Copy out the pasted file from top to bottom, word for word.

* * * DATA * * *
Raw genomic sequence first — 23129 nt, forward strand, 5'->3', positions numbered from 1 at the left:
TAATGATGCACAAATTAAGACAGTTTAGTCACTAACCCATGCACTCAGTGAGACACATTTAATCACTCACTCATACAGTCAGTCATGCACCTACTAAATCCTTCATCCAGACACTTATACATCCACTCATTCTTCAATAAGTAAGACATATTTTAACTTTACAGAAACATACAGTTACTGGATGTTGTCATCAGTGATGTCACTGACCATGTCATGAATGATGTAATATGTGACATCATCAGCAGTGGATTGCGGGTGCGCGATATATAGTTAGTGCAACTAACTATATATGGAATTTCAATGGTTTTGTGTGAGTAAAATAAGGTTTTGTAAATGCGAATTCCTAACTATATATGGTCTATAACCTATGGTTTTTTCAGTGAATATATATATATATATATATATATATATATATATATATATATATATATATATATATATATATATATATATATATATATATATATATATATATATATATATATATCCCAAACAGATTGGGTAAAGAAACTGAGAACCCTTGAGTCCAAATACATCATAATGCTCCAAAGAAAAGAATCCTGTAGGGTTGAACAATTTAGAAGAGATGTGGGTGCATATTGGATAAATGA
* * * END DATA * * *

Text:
Raw genomic sequence first — 23129 nt, forward strand, 5'->3', positions numbered from 1 at the left:
TAATGATGCACAAATTAAGACAGTTTAGTCACTAACCCATGCACTCAGTGAGACACATTTAATCACTCACTCATACAGTCAGTCATGCACCTACTAAATCCTTCATCCAGACACTTATACATCCACTCATTCTTCAATAAGTAAGACATATTTTAACTTTACAGAAACATACAGTTACTGGATGTTGTCATCAGTGATGTCACTGACCATGTCATGAATGATGTAATATGTGACATCATCAGCAGTGGATTGCGGGTGCGCGATATATAGTTAGTGCAACTAACTATATATGGAATTTCAATGGTTTTGTGTGAGTAAAATAAGGTTTTGTAAATGCGAATTCCTAACTATATATGGTCTATAACCTATGGTTTTTTCAGTGAATATATATATATATATATATATATATATATATATATATATATATATATATATATATATATATATATATATATATATATATATATATATATATATATATATATATCCCAAACAGATTGGGTAAAGAAACTGAGAACCCTTGAGTCCAAATACATCATAATGCTCCAAAGAAAAGAATCCTGTAGGGTTGAACAATTTAGAAGAGATGTGGGTGCATATTGGATAAATGA